Claire Turrell meets the third generation of the Tan family helping to keep the dragon kiln’s flame alive

I wouldn’t say that we were at the edge of Singapore, but the road literally ran out. After leaving the highway we had managed to zigzag our way through an industrial estate it was almost as if our taxi had turned into a DeLorean and we had also gone back in time. There was just one giant blue and white ceramic pot that stood on the roadside, which showed us we were in the right place. We were getting close to the pottery jungle and home of the famed dragon kiln.

At the end of the last hoarding disguising the building work, we entered a tropical paradise. We discovered a kampong-style village that looked as if it hadn’t changed for decades. Lush forest branches hung over the wooden buildings and long-tailed macques swung between the trees. We were looking at what appeared to be one of the last outposts of life before Singapore discovered skyrise buildings and steel. This was the Thow Kwang Pottery Jungle, which has been home to Tan family for three generations. Mr Tan Kim Seh, who was born in a porcelain village in China, bought the dragon kiln when he arrived in Singapore in the 1960s. At that time ceramics were in their heyday, and Tan and his five children created pots for orchids, cups for the rubber plantations and giant water jars that households would use to store water for bathing.

While there were 30 or so dragon kilns across the island, 20 of the kilns could be found in Jalan Bahar, which was known for its rich clay soil. Tan Kim Seh’s family also dug the clay from the ground. The large hole in the ground would fill with rainwater and his granddaughter Stella would use the natural pond as a swimming pool.

There are just two dragon kilns left in the country. While the Tan family now use an electric kiln to fire their work, twice a year the family will wake the dragon kiln from its slumber. I was lucky to see this 74 year old kiln spark into action and breathe a river of fire once more.

Dragon Kiln Singapore

The firing of the dragon kiln as it turns out is less about art and more about science. If the stoker increases the heat too quickly, moisture rushes out of the clay and the pots explode. So the Tan family spend two days drying out the pots on a low heat before they increase the heat to over 1,250 degrees Celsius, when the flames are so hot they start to turn white. While the kiln might almost be an antique, the thermometres that the potters use to take the readings are state of the art.

The fire creates unpredictable colours and textures that are unique to each piece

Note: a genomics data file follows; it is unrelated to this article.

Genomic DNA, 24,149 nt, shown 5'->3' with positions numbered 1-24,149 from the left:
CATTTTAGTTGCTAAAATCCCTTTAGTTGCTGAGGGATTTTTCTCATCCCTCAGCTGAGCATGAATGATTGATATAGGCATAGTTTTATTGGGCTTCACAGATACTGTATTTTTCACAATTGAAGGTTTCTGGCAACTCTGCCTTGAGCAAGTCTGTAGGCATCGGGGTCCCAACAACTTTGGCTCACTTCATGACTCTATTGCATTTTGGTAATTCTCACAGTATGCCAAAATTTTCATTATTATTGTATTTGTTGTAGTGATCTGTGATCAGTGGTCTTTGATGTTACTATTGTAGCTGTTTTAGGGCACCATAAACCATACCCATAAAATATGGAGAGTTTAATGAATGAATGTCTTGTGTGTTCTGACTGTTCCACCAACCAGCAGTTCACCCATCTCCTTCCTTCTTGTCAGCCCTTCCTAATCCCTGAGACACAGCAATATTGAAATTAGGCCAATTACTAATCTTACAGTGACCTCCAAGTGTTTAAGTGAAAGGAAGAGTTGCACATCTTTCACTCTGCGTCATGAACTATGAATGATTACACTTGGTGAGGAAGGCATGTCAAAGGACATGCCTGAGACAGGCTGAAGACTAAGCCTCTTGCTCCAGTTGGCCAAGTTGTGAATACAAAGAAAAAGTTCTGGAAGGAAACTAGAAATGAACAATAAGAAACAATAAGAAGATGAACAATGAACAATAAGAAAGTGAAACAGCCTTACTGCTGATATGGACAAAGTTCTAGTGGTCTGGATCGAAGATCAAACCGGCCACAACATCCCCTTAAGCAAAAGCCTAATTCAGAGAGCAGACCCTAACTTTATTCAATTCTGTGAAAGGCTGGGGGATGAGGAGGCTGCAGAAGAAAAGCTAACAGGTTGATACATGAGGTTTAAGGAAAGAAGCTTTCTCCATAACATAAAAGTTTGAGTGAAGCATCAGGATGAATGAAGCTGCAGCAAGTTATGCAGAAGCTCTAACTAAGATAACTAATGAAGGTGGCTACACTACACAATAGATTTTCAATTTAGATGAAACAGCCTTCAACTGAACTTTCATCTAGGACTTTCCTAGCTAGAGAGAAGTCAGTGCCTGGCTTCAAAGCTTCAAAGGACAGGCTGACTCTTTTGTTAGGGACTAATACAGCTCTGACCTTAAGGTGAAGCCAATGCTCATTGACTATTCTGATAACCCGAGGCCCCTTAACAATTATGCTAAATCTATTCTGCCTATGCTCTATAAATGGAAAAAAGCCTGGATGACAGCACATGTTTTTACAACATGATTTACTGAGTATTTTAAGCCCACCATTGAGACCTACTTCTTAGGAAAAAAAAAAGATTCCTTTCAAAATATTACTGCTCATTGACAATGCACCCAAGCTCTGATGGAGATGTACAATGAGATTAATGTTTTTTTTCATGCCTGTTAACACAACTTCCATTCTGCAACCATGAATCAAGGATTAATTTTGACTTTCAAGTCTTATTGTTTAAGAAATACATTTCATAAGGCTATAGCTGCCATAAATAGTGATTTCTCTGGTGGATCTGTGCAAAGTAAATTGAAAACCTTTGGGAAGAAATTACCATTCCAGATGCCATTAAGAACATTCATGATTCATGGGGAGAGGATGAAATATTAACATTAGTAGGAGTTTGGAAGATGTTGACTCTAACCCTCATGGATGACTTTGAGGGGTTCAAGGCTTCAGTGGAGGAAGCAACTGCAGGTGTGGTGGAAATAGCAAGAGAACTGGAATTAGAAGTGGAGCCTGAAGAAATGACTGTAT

The work is labour intensive. It takes three weeks to pack the red brick kiln that reaches sauna-like temperatures in the tropical heat and four days to fire the ceramics. From the moment that they light the incense sticks and give offerings of fruit and money to the kiln god, the potters spend every hour eating and sleeping around the kiln to make sure that the temperature of the fire never drops and ruins the works. While they are preserving Singapore’s heritage, the potters explain that the dragon kiln gives them unique results. The spread of ash from the wood, and salt that they throw into the fire, creates unpredictable colours and textures that are unique to each piece.

The Tan family who changed from selling their wares in Singapore exporting them aboard when the ceramics industry started to slow down, were intrigued to see how many people were keen to visit the kiln. Aware that the dragon kiln was an important part of Singapore’s heritage, they decided to offer classes to visitors so they too could experience what it was like to create their own ceramic work. So today I would have the chance to learn from the third generation of artisans who worked the dragon kiln.

Dragon Kiln Singapore

As I passed between the sea of Chinese vases, porcelain stools and sculptures, I couldn’t take my eyes of the smouldering giant that lay at the entryway to the pottery. The 30-metre long kiln that snaked its way up the hillside, formed the belly of the beast that ceramicists such as Cultural Medallion Award winner Iskandar Jalil had used to fire their prized works.

It was highly unlikely that I would receive any prizes for my works, but Stella – who has now joined the family business and works full-time teaching ceramic skills to visitors – was insistent that I would be able to create a piece that I could be proud of.

Singapore Dragon Kiln

I took a seat in one of the kampong-style buildings that overlooked the pond, where the Tan family had once dug out the clay for their pieces. It felt light years away from the hustle and bustle of the city and as relaxing as any spa.

Stella gave me a piece of damp clay which she showed me how to shape into a bowl. She had already done the hard work prepping the clay, I just needed to smooth it over a mould and then customise it with paints. Alongside the other people in the class, we just quietly decorated our works as the tweeting of birds from the jungle formed the sound track to our experience.

My work wasn’t going to worry Royal Doulton or Lladro, but I had already developed a fondness for my slightly lopsided little bowl. It reminded me of the time that I got to see a quieter side of Singapore and discover the legend that is Singapore’s oldest dragon kiln.

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